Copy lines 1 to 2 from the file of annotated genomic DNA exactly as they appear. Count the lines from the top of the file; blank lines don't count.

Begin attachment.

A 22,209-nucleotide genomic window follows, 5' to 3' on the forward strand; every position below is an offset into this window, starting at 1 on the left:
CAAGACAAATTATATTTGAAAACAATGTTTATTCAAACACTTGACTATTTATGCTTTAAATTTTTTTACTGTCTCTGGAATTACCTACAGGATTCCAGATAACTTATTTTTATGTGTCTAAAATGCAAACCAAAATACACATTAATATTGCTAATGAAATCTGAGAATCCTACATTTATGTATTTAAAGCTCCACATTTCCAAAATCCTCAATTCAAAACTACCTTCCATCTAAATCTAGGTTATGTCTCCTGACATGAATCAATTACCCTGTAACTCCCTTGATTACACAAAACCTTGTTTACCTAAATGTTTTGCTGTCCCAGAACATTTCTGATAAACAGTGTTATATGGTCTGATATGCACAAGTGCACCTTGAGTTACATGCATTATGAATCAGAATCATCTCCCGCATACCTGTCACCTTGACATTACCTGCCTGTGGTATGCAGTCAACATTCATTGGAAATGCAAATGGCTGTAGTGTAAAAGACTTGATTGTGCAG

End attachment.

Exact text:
A 22,209-nucleotide genomic window follows, 5' to 3' on the forward strand; every position below is an offset into this window, starting at 1 on the left:
CAAGACAAATTATATTTGAAAACAATGTTTATTCAAACACTTGACTATTTATGCTTTAAATTTTTTTACTGTCTCTGGAATTACCTACAGGATTCCAGATAACTTATTTTTATGTGTCTAAAATGCAAACCAAAATACACATTAATATTGCTAATGAAATCTGAGAATCCTACATTTATGTATTTAAAGCTCCACATTTCCAAAATCCTCAATTCAAAACTACCTTCCATCTAAATCTAGGTTATGTCTCCTGACATGAATCAATTACCCTGTAACTCCCTTGATTACACAAAACCTTGTTTACCTAAATGTTTTGCTGTCCCAGAACATTTCTGATAAACAGTGTTATATGGTCTGATATGCACAAGTGCACCTTGAGTTACATGCATTATGAATCAGAATCATCTCCCGCATACCTGTCACCTTGACATTACCTGCCTGTGGTATGCAGTCAACATTCATTGGAAATGCAAATGGCTGTAGTGTAAAAGACTTGATTGTGCAG